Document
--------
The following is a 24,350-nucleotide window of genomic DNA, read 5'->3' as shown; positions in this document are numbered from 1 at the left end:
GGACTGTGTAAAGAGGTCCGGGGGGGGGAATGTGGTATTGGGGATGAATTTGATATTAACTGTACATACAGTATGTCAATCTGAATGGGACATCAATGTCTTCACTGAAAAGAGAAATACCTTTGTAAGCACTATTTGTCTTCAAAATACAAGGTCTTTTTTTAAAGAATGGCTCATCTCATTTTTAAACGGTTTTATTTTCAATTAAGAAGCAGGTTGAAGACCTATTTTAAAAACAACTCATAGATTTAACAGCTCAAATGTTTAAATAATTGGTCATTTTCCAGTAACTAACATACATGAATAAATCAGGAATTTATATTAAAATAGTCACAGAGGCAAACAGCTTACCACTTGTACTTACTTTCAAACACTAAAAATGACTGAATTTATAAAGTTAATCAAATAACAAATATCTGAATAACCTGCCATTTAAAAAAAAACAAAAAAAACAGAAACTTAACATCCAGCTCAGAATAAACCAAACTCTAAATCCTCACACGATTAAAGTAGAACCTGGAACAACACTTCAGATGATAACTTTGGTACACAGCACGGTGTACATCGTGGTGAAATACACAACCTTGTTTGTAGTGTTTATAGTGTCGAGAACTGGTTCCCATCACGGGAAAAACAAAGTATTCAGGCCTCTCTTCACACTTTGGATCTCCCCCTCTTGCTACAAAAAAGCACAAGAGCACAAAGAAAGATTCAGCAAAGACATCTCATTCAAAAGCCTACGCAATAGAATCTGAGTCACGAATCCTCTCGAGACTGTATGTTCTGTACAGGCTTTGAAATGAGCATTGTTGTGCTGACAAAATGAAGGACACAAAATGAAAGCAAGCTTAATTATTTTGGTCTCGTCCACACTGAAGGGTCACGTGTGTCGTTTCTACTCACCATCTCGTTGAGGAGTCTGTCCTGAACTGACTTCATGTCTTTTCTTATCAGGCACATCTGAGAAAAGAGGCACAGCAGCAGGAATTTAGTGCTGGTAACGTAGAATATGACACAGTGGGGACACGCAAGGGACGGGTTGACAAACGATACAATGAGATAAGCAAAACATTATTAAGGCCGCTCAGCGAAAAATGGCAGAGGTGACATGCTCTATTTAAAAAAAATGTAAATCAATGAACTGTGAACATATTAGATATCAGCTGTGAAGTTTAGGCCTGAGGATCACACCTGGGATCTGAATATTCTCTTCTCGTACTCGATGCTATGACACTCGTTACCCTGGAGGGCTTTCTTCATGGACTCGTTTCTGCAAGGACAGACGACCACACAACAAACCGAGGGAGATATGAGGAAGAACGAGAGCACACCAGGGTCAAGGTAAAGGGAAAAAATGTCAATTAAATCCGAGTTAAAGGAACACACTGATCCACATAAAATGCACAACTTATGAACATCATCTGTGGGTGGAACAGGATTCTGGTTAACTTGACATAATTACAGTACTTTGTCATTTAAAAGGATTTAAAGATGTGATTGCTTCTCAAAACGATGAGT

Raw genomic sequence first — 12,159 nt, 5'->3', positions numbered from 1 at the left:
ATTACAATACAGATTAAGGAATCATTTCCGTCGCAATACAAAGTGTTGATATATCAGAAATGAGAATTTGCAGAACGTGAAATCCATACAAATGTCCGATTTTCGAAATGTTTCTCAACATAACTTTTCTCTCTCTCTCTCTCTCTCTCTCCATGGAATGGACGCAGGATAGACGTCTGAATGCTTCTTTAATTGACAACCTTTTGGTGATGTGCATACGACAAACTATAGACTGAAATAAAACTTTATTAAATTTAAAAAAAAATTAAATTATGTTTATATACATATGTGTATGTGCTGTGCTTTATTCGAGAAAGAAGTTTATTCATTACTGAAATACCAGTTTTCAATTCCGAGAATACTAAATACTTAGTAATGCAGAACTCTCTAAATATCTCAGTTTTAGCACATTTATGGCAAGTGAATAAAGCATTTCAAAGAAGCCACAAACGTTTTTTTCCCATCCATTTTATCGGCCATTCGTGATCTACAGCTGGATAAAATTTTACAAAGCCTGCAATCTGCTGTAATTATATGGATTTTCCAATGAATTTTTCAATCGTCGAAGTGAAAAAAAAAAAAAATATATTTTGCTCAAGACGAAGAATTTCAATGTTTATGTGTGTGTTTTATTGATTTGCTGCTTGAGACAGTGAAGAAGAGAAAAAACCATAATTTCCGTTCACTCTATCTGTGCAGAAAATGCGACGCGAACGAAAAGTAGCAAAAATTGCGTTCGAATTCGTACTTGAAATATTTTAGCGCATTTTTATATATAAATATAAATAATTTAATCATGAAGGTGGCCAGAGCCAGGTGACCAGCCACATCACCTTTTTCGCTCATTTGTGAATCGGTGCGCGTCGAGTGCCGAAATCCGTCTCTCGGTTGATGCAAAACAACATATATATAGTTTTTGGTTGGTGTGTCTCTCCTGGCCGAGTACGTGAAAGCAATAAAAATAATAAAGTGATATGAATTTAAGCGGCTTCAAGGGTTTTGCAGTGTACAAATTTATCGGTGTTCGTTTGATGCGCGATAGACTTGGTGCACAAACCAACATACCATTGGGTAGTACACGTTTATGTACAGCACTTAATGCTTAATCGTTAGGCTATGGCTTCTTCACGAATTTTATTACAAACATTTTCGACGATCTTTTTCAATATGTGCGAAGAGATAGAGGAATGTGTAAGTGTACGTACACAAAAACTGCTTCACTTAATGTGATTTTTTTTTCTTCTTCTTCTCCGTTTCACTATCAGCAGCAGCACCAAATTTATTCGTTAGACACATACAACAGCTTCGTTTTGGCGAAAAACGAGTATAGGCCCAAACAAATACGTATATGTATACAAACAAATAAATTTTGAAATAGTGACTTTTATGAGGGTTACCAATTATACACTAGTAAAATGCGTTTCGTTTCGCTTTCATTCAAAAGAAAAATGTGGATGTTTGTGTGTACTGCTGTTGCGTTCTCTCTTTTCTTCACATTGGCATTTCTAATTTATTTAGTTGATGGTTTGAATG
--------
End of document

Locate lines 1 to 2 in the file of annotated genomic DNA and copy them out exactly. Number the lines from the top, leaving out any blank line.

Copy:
The following is a 24,350-nucleotide window of genomic DNA, read 5'->3' as shown; positions in this document are numbered from 1 at the left end:
GGACTGTGTAAAGAGGTCCGGGGGGGGGAATGTGGTATTGGGGATGAATTTGATATTAACTGTACATACAGTATGTCAATCTGAATGGGACATCAATGTCTTCACTGAAAAGAGAAATACCTTTGTAAGCACTATTTGTCTTCAAAATACAAGGTCTTTTTTTAAAGAATGGCTCATCTCATTTTTAAACGGTTTTATTTTCAATTAAGAAGCAGGTTGAAGACCTATTTTAAAAACAACTCATAGATTTAACAGCTCAAATGTTTAAATAATTGGTCATTTTCCAGTAACTAACATACATGAATAAATCAGGAATTTATATTAAAATAGTCACAGAGGCAAACAGCTTACCACTTGTACTTACTTTCAAACACTAAAAATGACTGAATTTATAAAGTTAATCAAATAACAAATATCTGAATAACCTGCCATTTAAAAAAAAACAAAAAAAACAGAAACTTAACATCCAGCTCAGAATAAACCAAACTCTAAATCCTCACACGATTAAAGTAGAACCTGGAACAACACTTCAGATGATAACTTTGGTACACAGCACGGTGTACATCGTGGTGAAATACACAACCTTGTTTGTAGTGTTTATAGTGTCGAGAACTGGTTCCCATCACGGGAAAAACAAAGTATTCAGGCCTCTCTTCACACTTTGGATCTCCCCCTCTTGCTACAAAAAAGCACAAGAGCACAAAGAAAGATTCAGCAAAGACATCTCATTCAAAAGCCTACGCAATAGAATCTGAGTCACGAATCCTCTCGAGACTGTATGTTCTGTACAGGCTTTGAAATGAGCATTGTTGTGCTGACAAAATGAAGGACACAAAATGAAAGCAAGCTTAATTATTTTGGTCTCGTCCACACTGAAGGGTCACGTGTGTCGTTTCTACTCACCATCTCGTTGAGGAGTCTGTCCTGAACTGACTTCATGTCTTTTCTTATCAGGCACATCTGAGAAAAGAGGCACAGCAGCAGGAATTTAGTGCTGGTAACGTAGAATATGACACAGTGGGGACACGCAAGGGACGGGTTGACAAACGATACAATGAGATAAGCAAAACATTATTAAGGCCGCTCAGCGAAAAATGGCAGAGGTGACATGCTCTATTTAAAAAAAATGTAAATCAATGAACTGTGAACATATTAGATATCAGCTGTGAAGTTTAGGCCTGAGGATCACACCTGGGATCTGAATATTCTCTTCTCGTACTCGATGCTATGACACTCGTTACCCTGGAGGGCTTTCTTCATGGACTCGTTTCTGCAAGGACAGACGACCACACAACAAACCGAGGGAGATATGAGGAAGAACGAGAGCACACCAGGGTCAAGGTAAAGGGAAAAAATGTCAATTAAATCCGAGTTAAAGGAACACACTGATCCACATAAAATGCACAACTTATGAACATCATCTGTGGGTGGAACAGGATTCTGGTTAACTTGACATAATTACAGTACTTTGTCATTTAAAAGGATTTAAAGATGTGATTGCTTCTCAAAACGATGAGT